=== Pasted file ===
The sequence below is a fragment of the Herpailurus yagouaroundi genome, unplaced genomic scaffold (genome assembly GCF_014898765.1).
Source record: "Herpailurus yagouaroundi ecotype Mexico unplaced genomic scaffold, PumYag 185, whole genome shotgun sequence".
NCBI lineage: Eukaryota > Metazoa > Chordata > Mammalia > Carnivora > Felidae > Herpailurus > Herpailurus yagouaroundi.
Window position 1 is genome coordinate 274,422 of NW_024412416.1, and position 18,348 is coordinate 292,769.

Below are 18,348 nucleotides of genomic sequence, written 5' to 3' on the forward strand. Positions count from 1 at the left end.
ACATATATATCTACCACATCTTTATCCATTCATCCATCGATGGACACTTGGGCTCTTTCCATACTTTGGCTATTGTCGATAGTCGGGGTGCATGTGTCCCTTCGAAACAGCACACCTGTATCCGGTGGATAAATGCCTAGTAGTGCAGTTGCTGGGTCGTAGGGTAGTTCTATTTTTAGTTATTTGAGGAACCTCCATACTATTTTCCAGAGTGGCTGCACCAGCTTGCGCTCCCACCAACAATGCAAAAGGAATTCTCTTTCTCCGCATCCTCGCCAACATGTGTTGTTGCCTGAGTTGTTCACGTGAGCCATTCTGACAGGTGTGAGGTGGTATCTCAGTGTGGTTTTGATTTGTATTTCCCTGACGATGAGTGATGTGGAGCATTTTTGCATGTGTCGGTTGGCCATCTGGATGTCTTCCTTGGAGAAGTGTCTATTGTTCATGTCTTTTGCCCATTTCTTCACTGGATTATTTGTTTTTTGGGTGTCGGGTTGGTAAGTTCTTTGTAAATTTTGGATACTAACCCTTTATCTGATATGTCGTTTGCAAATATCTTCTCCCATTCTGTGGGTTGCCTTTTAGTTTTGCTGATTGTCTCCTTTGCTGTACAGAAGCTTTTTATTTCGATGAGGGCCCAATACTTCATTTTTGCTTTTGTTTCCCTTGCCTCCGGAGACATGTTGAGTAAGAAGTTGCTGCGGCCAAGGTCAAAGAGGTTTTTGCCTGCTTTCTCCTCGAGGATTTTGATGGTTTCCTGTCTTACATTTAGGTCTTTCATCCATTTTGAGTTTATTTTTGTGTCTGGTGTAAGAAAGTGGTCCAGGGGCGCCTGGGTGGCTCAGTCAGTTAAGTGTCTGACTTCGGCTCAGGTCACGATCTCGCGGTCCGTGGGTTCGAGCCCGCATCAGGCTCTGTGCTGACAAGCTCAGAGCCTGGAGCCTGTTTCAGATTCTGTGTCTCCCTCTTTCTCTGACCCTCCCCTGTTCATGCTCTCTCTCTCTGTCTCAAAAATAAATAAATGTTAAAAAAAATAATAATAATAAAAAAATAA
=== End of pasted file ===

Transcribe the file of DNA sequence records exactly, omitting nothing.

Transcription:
The sequence below is a fragment of the Herpailurus yagouaroundi genome, unplaced genomic scaffold (genome assembly GCF_014898765.1).
Source record: "Herpailurus yagouaroundi ecotype Mexico unplaced genomic scaffold, PumYag 185, whole genome shotgun sequence".
NCBI lineage: Eukaryota > Metazoa > Chordata > Mammalia > Carnivora > Felidae > Herpailurus > Herpailurus yagouaroundi.
Window position 1 is genome coordinate 274,422 of NW_024412416.1, and position 18,348 is coordinate 292,769.

Below are 18,348 nucleotides of genomic sequence, written 5' to 3' on the forward strand. Positions count from 1 at the left end.
ACATATATATCTACCACATCTTTATCCATTCATCCATCGATGGACACTTGGGCTCTTTCCATACTTTGGCTATTGTCGATAGTCGGGGTGCATGTGTCCCTTCGAAACAGCACACCTGTATCCGGTGGATAAATGCCTAGTAGTGCAGTTGCTGGGTCGTAGGGTAGTTCTATTTTTAGTTATTTGAGGAACCTCCATACTATTTTCCAGAGTGGCTGCACCAGCTTGCGCTCCCACCAACAATGCAAAAGGAATTCTCTTTCTCCGCATCCTCGCCAACATGTGTTGTTGCCTGAGTTGTTCACGTGAGCCATTCTGACAGGTGTGAGGTGGTATCTCAGTGTGGTTTTGATTTGTATTTCCCTGACGATGAGTGATGTGGAGCATTTTTGCATGTGTCGGTTGGCCATCTGGATGTCTTCCTTGGAGAAGTGTCTATTGTTCATGTCTTTTGCCCATTTCTTCACTGGATTATTTGTTTTTTGGGTGTCGGGTTGGTAAGTTCTTTGTAAATTTTGGATACTAACCCTTTATCTGATATGTCGTTTGCAAATATCTTCTCCCATTCTGTGGGTTGCCTTTTAGTTTTGCTGATTGTCTCCTTTGCTGTACAGAAGCTTTTTATTTCGATGAGGGCCCAATACTTCATTTTTGCTTTTGTTTCCCTTGCCTCCGGAGACATGTTGAGTAAGAAGTTGCTGCGGCCAAGGTCAAAGAGGTTTTTGCCTGCTTTCTCCTCGAGGATTTTGATGGTTTCCTGTCTTACATTTAGGTCTTTCATCCATTTTGAGTTTATTTTTGTGTCTGGTGTAAGAAAGTGGTCCAGGGGCGCCTGGGTGGCTCAGTCAGTTAAGTGTCTGACTTCGGCTCAGGTCACGATCTCGCGGTCCGTGGGTTCGAGCCCGCATCAGGCTCTGTGCTGACAAGCTCAGAGCCTGGAGCCTGTTTCAGATTCTGTGTCTCCCTCTTTCTCTGACCCTCCCCTGTTCATGCTCTCTCTCTCTGTCTCAAAAATAAATAAATGTTAAAAAAAATAATAATAATAAAAAAATAA